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    A Recession Worse than 2007 Crisis Around the Corner, Says UNCTAD

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    A Recession Worse than 2007 Crisis Around the Corner, Says UNCTAD

    UNCTAD’s latest report warns that the policy-induced global recession could be worse than the financial crisis that haunted governments and people across the globe between 2007 and 2009.

    Policy mistakes could trigger a global recession worse than the 2007 economic crisis, the UN Conference on Trade and Development (UNCTAD) has warned. The recession and a prolonged stagnation are inevitable, unless fiscal and monetary policies holding sway in some advanced economies are quickly changed, UNCTAD said in its latest ‘Trade and Development Report 2022 – Development prospects in a fractured world.’

    “There is still time to step back from the edge of recession,” said UNCTAD chief Rebeca Grynspan.

    “This is a matter of policy choices and political will,” she added, noting that the current course of action is hurting the most vulnerable.

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    UNCTAD warns that the policy-induced global recession could be worse than the financial crisis that haunted governments and people across the globe between 2007 and 2009.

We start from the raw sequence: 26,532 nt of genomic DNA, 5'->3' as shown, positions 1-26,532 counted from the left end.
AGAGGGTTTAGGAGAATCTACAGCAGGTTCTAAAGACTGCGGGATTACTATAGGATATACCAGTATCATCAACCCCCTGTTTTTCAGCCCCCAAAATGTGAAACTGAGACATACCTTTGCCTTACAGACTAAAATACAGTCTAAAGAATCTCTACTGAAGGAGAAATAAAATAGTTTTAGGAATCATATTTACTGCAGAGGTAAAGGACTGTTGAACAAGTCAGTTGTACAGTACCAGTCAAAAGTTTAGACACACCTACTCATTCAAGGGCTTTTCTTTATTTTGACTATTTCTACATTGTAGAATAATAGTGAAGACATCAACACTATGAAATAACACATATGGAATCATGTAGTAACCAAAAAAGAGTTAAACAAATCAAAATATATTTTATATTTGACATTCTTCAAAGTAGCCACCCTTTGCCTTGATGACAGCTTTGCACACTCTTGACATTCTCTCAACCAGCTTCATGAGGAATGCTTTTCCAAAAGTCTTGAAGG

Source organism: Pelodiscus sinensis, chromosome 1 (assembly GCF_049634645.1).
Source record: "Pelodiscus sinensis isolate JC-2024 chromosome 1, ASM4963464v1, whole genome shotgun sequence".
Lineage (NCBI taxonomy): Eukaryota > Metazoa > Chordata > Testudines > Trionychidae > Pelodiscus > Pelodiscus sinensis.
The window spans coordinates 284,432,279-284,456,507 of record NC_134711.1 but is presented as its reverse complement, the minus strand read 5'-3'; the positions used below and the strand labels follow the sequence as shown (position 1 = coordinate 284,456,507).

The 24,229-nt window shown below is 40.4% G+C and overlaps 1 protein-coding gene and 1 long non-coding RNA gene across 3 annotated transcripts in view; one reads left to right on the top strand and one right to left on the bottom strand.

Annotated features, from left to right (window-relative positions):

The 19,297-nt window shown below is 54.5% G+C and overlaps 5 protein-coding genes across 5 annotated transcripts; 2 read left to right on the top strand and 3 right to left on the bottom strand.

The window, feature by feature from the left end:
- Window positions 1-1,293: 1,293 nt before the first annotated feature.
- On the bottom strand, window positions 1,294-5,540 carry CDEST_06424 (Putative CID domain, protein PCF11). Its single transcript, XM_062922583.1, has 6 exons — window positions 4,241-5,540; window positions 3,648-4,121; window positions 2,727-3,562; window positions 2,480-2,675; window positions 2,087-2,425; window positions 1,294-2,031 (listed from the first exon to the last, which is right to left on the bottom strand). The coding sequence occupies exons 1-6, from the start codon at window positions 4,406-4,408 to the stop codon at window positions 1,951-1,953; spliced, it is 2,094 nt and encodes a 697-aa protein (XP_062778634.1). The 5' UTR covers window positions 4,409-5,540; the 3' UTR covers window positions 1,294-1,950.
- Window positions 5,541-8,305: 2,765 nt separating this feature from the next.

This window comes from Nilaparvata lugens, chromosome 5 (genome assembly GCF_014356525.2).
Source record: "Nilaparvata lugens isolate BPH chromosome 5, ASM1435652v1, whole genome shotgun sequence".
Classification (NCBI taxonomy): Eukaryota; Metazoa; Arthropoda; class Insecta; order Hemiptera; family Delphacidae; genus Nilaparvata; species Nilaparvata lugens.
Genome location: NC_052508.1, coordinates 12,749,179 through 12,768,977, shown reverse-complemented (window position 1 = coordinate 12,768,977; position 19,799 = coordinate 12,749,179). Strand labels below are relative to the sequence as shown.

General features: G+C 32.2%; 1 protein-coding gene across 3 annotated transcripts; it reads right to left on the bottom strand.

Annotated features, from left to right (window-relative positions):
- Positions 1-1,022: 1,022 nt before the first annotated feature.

Excessive monetary tightening and inadequate financial support could expose developing world economies further to cascading crises, the agency said.

    The report points out that supply-side shocks, waning consumer and investor confidence, and the war in Ukraine have provoked a global slowdown and triggered inflationary pressures.

    And while all regions will be affected, alarm bells are ringing most for developing countries, many of which are edging closer to debt default.

    As climate stress intensifies, so do losses and damage inside vulnerable economies that lack the fiscal space to deal with disasters.

    Grim outlook

    UNCTAD projects that world economic growth will slow to 2.5 per cent in 2022 and drop to 2.2 per cent in 2023. The global slowdown would leave real GDP still below its pre-pandemic trend, costing the world more than $17 trillion – close to 20 per cent of the world’s income.

    “Despite this, leading central banks are raising interest rates sharply, threatening to cut off growth altogether and making life much harder for heavily indebted firms, households and governments,” says UNCTAD.

    “The global slowdown will affect all economies. But developing countries are exposed most to the cascade of debt, health and climate crises.”

    The report projects that world economic growth will slow to 2.5 per cent in 2022 and drop to 2.2 per cent in 2023 – a global slowdown that would leave GDP below its pre-COVID-19 pandemic trend and cost the world more than $17 trillion in lost productivity.

    Despite this, leading central banks are sharply raising interest rates, threatening to cut off growth and making life much harder for the heavily indebted.